I remember once, when I was younger, watching some soap opera actress complain to Oprah (or was it Maury, or the chick with the red glasses, or the former fat chick – anyhow, somebody) that whenever she went anywhere, people would come up to her and yell at her for being a mean woman, a slut, a man-eater, just because she played a woman like that on TV. They don’t even know who I REALLY am, and they don’t WANNA know, she complained. I’m not a person, just the character. They don’t know MEEEEE…
I think the same is true for ballplayers. We see what cameras show us, we read what reporters tell us, the carefully written stories about their “lives” that their agents teach them to handle the media with. We think – Joe X is a “good guy” and Joe Y is “surly” or cancerous, or whatever.
I’m thinking about this, not just because of the Baggy Saga, where Jeff found himself, for the first time I can remember, actually forgetting to say all those uh-hunh Bull Durham lines because he got mad and forgot, but because I’m remembering that he used to be married to a stripper and go in “mens” clubs and bars, and for all we know, still does. We know he’s always seemed to play hard and play fair and been quiet about it. At least that’s the picture we’ve seen. But we don’t know the man behind the mask.
I’m thinking about this because of Kirby Puckett and Barry Bonds. Yes, I know, not Astros. Two of my favorite players (since I was born) – great players, flawed people in many ways.
Kirby Puckett – the tubby little guy who sure nuff didn’t “look like a ballplayer” or “have the good face” – he grew up in Hell on earth in the Projects in Chicago – a place where very few escape poverty, drugs and crime, as well as an early death. Kirby punched his one way ticket out with his baseball bat and glove, and never looked back.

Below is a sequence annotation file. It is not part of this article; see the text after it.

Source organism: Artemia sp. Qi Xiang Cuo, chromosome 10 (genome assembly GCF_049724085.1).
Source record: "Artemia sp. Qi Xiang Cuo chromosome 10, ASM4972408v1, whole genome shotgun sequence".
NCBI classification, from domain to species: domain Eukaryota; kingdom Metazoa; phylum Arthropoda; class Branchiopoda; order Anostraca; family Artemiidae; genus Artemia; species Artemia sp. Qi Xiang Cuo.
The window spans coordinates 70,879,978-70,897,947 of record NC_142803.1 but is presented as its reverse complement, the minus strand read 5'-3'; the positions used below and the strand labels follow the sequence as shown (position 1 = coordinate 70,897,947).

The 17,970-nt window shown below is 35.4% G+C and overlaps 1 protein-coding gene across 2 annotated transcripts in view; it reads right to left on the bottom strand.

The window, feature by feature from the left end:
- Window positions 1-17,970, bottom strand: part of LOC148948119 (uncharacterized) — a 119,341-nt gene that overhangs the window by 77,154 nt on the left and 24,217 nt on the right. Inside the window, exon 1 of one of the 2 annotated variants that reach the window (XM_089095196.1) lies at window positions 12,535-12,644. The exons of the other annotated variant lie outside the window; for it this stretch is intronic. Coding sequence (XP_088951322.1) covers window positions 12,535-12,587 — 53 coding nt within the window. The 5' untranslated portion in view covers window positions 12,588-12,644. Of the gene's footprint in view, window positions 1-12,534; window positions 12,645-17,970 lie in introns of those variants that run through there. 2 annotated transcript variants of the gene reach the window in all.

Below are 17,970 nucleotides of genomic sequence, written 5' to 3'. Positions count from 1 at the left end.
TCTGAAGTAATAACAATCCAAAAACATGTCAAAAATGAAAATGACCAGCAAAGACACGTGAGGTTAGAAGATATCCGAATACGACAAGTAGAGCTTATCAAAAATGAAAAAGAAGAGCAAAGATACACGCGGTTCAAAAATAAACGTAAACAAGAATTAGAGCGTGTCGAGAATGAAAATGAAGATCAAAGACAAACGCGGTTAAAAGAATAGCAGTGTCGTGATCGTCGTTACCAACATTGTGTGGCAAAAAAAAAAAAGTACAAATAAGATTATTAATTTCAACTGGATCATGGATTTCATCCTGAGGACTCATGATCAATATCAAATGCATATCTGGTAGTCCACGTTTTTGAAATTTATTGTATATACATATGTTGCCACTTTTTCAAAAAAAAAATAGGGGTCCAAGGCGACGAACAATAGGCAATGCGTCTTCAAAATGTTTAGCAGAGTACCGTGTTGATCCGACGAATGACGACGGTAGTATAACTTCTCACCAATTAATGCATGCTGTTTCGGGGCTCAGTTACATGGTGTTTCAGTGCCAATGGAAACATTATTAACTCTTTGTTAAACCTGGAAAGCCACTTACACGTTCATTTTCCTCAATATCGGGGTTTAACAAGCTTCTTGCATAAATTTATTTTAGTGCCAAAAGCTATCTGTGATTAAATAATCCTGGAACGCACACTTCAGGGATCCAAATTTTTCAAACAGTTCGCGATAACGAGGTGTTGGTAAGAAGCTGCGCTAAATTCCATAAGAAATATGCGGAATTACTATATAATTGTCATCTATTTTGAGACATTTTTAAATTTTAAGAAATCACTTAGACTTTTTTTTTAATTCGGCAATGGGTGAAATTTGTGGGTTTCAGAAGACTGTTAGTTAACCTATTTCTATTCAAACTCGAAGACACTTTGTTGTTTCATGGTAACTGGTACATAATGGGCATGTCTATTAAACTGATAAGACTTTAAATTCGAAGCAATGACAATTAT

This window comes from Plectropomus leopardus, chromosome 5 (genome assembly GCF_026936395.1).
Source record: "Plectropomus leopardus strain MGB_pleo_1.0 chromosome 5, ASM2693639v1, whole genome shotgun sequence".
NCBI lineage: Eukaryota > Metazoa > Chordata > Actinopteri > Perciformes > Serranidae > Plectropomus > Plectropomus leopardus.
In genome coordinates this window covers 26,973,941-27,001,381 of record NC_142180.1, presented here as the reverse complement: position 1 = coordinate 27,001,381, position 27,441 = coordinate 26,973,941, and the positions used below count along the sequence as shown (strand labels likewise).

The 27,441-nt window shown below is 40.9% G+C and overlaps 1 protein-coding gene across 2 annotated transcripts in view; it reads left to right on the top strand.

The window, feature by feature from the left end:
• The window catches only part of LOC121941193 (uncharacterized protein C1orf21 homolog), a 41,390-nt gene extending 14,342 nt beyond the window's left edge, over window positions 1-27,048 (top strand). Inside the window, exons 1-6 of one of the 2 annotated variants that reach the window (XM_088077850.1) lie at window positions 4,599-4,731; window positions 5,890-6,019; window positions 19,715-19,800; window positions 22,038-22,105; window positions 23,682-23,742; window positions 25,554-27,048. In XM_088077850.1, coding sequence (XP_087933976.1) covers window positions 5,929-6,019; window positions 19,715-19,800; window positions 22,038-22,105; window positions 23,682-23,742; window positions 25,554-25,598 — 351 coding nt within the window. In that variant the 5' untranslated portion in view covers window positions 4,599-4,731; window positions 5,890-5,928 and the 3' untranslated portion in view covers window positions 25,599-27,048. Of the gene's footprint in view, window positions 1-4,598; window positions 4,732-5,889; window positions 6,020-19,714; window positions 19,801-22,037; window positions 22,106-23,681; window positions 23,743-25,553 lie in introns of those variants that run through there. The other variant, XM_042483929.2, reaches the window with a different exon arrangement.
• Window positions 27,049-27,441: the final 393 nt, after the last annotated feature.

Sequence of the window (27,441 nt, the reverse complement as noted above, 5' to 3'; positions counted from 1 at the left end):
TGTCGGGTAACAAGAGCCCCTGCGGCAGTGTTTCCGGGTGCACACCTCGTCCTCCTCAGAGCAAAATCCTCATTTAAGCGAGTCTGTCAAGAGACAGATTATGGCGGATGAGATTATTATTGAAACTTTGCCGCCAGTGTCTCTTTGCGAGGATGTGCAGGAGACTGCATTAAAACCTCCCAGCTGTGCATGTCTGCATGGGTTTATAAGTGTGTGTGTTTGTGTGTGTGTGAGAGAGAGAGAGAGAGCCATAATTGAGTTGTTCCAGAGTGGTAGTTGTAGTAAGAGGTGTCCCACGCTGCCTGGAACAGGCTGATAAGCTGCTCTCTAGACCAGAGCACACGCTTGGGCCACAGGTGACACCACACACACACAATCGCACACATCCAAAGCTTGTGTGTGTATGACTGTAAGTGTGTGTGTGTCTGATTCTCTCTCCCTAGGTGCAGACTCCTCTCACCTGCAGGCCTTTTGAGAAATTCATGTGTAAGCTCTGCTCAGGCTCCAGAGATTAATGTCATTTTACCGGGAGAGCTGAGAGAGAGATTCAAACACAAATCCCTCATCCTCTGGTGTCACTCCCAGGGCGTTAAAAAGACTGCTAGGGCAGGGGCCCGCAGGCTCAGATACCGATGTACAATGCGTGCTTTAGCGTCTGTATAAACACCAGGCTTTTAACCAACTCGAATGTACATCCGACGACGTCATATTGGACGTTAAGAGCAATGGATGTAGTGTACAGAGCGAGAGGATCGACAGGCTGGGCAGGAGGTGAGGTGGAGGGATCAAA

I don’t really remember him from before the World Series in 87, but I DO remember looking at this little guy who looked like he was too fat to run or jump in center field, of all places, and every time he did anything, he looked like THAT was the happiest moment of his life. A bringer of happiness, my Mama said. Not real too many people in this world have the ability to make other people around them happy just from their own good spirit. Minnesota fans loved him, just LUUUVVVED him – the guy who was just happy to be there, the guy who was the best player on the team, the guy with REAL team spirit, the perfect community guy, the family man devoted to his wife and kids, a true winner. His career tragically cut short by glaucoma, elected to the Hall on his very first try – mostly because he was so popular – his stats really didn’t merit his election, but he was such a happy smiling guy, a loyal team guy who the other ballplayers should try to be like, a guy who would still be out there if it wasn’t for tragedy.
- what’s that old song – “No one knows what goes on behind closed doors…”
the stories appeared – Kirby was mean tempered, hit his wife, abused her, cheated on her, hit on other women, hit other women, and was finally accused of assaulting a woman. He was found not guilty in court, but his reputation took a bad hit. Kirby got a divorce from his wife and from baseball and left Minnesota, where he had been adored like Michael Jordon was adored in Chicago, and went to Arizona, where he proceeded to eat and drink himself to death. The little stubby guy, so happy, so full of life – dead 2 weeks before his 46th birthday, from a massive stroke.
“Smiling faces, smiling faces
they don’t tell the truth…
and I got Proof…”
Barry Bonds. I remember him being interviewed by Roy Firestone some years ago – Roy asked him – Barry, what’s your secret? And Barry answered, “there’s no secret, I’m just good. It’s talent and you can’t teach talent.” It was God’s truth and yet Barry caught Hell for it – not humble enough, you see. But the truth is, he WAS just good. In fact, in the decade of the 1990s, he was indisputably the best baseball player. By 1999, he was one of the 25 best baseball players ever.